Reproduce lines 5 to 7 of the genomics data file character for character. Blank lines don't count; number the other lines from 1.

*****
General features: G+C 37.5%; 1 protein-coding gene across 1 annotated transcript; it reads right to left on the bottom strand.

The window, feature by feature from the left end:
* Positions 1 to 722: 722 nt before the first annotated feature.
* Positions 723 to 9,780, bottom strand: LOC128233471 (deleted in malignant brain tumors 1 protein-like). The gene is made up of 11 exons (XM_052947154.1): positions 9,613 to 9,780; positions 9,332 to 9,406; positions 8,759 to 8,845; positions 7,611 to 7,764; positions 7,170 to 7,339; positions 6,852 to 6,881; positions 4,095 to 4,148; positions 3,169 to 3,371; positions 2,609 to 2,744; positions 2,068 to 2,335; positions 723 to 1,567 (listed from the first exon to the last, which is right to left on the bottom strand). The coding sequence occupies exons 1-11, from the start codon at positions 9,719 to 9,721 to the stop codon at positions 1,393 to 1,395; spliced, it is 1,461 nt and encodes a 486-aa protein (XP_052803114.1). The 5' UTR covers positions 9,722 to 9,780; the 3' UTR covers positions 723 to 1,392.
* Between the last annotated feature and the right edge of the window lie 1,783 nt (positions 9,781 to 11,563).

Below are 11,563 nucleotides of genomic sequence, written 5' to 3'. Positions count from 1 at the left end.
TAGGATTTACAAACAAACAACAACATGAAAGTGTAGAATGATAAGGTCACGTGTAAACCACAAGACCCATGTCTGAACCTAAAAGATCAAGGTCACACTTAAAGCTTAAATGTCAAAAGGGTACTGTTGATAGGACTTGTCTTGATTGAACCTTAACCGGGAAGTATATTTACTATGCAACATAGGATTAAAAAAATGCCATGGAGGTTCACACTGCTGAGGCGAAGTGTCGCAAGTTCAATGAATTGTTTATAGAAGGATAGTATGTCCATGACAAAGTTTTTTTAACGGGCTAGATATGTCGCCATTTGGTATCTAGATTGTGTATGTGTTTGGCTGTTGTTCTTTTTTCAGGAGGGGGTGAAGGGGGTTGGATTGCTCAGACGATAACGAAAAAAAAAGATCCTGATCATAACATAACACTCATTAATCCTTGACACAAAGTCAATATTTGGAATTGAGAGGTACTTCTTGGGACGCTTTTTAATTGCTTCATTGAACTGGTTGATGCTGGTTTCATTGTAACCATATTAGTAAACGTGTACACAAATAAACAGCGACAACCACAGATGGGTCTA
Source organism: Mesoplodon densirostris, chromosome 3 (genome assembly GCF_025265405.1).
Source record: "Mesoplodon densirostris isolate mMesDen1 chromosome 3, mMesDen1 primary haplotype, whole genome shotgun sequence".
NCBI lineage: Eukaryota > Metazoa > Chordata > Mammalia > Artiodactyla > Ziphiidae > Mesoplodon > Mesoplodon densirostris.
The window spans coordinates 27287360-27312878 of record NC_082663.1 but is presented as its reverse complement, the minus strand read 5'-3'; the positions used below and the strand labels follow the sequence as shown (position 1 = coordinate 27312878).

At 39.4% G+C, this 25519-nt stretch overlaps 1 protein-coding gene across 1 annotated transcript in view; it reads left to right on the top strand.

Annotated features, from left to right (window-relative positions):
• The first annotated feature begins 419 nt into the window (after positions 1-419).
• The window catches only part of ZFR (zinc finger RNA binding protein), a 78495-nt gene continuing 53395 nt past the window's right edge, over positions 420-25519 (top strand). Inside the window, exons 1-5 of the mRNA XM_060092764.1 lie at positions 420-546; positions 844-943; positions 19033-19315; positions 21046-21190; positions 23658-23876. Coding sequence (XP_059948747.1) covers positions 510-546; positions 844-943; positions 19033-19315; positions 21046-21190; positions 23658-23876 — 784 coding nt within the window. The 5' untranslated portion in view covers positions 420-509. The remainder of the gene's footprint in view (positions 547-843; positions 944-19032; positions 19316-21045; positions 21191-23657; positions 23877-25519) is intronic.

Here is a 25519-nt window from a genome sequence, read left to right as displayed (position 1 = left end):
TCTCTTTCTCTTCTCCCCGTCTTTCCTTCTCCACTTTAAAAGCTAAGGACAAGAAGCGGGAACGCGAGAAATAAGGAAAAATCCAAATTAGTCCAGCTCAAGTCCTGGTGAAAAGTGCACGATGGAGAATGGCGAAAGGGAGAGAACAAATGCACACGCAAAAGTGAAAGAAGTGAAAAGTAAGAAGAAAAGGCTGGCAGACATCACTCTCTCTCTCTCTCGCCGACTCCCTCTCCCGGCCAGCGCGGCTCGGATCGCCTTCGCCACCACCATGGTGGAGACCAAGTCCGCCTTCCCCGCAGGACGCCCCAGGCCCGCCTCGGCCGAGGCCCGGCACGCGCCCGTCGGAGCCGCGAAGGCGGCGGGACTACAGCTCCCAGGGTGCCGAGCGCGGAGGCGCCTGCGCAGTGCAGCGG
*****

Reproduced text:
* Between the last annotated feature and the right edge of the window lie 1,783 nt (positions 9,781 to 11,563).

Below are 11,563 nucleotides of genomic sequence, written 5' to 3'. Positions count from 1 at the left end.
TAGGATTTACAAACAAACAACAACATGAAAGTGTAGAATGATAAGGTCACGTGTAAACCACAAGACCCATGTCTGAACCTAAAAGATCAAGGTCACACTTAAAGCTTAAATGTCAAAAGGGTACTGTTGATAGGACTTGTCTTGATTGAACCTTAACCGGGAAGTATATTTACTATGCAACATAGGATTAAAAAAATGCCATGGAGGTTCACACTGCTGAGGCGAAGTGTCGCAAGTTCAATGAATTGTTTATAGAAGGATAGTATGTCCATGACAAAGTTTTTTTAACGGGCTAGATATGTCGCCATTTGGTATCTAGATTGTGTATGTGTTTGGCTGTTGTTCTTTTTTCAGGAGGGGGTGAAGGGGGTTGGATTGCTCAGACGATAACGAAAAAAAAAGATCCTGATCATAACATAACACTCATTAATCCTTGACACAAAGTCAATATTTGGAATTGAGAGGTACTTCTTGGGACGCTTTTTAATTGCTTCATTGAACTGGTTGATGCTGGTTTCATTGTAACCATATTAGTAAACGTGTACACAAATAAACAGCGACAACCACAGATGGGTCTA